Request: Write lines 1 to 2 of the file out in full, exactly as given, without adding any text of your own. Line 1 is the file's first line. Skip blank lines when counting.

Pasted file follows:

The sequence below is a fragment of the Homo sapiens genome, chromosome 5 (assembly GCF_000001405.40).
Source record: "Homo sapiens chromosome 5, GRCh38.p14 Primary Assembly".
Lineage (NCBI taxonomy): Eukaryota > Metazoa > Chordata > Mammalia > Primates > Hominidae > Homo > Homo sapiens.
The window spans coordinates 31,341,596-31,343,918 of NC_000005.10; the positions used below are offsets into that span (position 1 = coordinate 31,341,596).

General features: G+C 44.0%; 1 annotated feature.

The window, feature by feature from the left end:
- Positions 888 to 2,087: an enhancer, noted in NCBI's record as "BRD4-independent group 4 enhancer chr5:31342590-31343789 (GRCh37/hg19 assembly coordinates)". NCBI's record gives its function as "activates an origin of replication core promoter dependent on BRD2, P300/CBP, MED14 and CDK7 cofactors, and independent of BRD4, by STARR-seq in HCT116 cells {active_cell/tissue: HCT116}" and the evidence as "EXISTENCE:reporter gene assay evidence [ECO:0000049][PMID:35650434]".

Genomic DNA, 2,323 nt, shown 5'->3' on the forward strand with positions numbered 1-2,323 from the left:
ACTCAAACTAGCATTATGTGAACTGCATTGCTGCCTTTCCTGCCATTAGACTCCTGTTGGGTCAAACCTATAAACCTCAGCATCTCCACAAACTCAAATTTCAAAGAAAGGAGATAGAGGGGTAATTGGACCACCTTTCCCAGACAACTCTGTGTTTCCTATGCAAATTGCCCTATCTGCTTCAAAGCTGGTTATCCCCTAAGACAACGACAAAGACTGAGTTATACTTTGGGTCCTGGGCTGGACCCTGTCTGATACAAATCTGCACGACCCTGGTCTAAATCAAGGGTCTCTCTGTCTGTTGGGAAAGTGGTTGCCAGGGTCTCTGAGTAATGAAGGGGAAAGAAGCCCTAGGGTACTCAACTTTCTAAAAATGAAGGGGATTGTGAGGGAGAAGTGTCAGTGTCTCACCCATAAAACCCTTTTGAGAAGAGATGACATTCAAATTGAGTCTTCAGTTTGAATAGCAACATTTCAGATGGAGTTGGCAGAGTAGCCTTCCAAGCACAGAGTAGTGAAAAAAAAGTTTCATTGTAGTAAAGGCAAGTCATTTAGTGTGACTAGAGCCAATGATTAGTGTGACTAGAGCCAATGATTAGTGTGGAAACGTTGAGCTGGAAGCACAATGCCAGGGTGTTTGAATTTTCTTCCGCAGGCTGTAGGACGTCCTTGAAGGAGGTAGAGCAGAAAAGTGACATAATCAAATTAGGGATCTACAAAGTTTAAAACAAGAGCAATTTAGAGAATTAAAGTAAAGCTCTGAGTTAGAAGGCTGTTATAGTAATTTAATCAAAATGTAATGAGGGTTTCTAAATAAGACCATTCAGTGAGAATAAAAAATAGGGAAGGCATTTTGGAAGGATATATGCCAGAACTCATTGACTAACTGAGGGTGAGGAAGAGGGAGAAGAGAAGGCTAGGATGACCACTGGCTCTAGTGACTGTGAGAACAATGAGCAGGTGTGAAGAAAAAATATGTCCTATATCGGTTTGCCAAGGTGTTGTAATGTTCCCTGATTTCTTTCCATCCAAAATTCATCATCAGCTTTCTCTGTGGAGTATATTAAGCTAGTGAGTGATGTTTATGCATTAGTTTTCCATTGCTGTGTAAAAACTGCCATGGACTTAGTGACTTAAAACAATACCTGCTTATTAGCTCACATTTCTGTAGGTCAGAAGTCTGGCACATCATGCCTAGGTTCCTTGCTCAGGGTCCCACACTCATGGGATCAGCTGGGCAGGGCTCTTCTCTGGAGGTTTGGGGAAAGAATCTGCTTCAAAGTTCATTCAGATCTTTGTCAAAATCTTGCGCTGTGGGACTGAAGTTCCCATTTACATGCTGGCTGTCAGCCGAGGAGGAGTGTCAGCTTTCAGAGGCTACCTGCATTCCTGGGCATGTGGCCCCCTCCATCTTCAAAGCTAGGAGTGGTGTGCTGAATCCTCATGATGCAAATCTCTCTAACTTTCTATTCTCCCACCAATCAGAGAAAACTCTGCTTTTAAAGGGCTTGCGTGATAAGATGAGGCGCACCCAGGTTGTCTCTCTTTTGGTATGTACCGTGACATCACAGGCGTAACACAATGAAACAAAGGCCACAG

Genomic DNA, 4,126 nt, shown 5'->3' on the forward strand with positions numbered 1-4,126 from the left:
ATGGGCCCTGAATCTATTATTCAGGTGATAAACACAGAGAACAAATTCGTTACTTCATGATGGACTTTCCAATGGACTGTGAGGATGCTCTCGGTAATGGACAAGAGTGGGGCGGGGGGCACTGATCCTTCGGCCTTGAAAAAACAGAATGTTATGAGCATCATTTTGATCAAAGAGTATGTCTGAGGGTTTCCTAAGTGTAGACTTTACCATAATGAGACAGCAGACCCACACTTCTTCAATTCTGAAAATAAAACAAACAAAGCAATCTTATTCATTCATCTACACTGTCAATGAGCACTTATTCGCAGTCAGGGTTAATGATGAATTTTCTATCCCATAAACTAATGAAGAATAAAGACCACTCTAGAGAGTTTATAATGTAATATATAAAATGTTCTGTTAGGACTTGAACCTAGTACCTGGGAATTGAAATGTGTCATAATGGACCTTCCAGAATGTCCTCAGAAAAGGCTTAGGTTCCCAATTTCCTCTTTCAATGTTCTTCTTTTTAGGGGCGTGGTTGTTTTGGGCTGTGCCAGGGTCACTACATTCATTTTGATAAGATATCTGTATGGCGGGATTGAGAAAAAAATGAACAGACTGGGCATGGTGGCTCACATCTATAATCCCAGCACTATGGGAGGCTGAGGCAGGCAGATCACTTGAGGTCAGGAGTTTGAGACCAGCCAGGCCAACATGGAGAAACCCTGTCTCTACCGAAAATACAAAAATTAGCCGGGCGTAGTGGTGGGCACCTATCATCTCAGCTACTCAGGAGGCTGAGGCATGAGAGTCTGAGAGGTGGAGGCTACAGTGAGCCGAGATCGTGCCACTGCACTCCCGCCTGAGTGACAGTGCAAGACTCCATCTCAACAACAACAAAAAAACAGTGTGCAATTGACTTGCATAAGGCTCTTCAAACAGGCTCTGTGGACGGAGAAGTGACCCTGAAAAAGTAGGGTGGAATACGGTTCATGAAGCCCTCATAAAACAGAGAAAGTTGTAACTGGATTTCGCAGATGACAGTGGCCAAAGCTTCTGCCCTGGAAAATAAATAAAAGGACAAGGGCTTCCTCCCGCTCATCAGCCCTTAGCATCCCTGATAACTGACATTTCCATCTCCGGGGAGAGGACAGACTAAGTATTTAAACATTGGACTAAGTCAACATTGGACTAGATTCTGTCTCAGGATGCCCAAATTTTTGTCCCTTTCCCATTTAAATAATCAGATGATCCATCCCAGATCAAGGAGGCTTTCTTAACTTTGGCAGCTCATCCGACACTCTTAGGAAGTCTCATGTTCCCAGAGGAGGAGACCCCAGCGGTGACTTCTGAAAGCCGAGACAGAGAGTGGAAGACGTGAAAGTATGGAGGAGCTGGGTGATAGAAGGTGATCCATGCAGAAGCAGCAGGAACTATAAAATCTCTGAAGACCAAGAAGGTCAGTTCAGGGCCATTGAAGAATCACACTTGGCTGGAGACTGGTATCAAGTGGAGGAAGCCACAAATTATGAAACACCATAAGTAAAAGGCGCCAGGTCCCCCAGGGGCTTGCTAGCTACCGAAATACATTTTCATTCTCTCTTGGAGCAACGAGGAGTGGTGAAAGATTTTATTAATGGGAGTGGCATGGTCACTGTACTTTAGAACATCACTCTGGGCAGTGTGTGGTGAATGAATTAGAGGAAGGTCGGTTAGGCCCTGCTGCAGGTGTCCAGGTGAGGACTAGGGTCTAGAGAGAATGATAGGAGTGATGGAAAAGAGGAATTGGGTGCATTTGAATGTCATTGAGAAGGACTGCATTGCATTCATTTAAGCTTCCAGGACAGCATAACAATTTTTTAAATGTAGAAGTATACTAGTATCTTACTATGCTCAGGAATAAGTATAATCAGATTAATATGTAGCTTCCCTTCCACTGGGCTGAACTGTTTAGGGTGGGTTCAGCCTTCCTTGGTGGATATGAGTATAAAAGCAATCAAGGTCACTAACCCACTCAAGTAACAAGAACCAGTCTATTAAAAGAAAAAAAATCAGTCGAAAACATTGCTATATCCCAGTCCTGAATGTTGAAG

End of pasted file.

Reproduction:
The sequence below is a fragment of the Homo sapiens genome, chromosome 5 (assembly GCF_000001405.40).
Source record: "Homo sapiens chromosome 5, GRCh38.p14 Primary Assembly".